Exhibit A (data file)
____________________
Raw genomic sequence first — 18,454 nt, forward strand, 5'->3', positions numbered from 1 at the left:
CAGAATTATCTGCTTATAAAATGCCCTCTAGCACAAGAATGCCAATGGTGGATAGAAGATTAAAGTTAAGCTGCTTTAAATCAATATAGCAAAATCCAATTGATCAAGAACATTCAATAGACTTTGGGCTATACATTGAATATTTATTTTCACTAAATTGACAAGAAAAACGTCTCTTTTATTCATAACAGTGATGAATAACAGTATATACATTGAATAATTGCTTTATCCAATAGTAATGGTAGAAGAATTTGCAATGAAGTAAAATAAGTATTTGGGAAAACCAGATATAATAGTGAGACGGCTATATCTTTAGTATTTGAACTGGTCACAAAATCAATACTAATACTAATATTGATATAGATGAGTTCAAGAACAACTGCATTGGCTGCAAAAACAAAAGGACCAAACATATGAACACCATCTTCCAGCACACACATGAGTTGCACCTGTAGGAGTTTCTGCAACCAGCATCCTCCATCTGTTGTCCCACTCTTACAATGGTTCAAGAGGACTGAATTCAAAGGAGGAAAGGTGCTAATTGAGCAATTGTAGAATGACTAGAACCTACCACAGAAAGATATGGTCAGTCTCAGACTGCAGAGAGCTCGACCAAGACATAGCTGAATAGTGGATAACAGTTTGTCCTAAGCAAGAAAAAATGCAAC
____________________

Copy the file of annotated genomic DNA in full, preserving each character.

Raw genomic sequence first — 18,454 nt, forward strand, 5'->3', positions numbered from 1 at the left:
CAGAATTATCTGCTTATAAAATGCCCTCTAGCACAAGAATGCCAATGGTGGATAGAAGATTAAAGTTAAGCTGCTTTAAATCAATATAGCAAAATCCAATTGATCAAGAACATTCAATAGACTTTGGGCTATACATTGAATATTTATTTTCACTAAATTGACAAGAAAAACGTCTCTTTTATTCATAACAGTGATGAATAACAGTATATACATTGAATAATTGCTTTATCCAATAGTAATGGTAGAAGAATTTGCAATGAAGTAAAATAAGTATTTGGGAAAACCAGATATAATAGTGAGACGGCTATATCTTTAGTATTTGAACTGGTCACAAAATCAATACTAATACTAATATTGATATAGATGAGTTCAAGAACAACTGCATTGGCTGCAAAAACAAAAGGACCAAACATATGAACACCATCTTCCAGCACACACATGAGTTGCACCTGTAGGAGTTTCTGCAACCAGCATCCTCCATCTGTTGTCCCACTCTTACAATGGTTCAAGAGGACTGAATTCAAAGGAGGAAAGGTGCTAATTGAGCAATTGTAGAATGACTAGAACCTACCACAGAAAGATATGGTCAGTCTCAGACTGCAGAGAGCTCGACCAAGACATAGCTGAATAGTGGATAACAGTTTGTCCTAAGCAAGAAAAAATGCAAC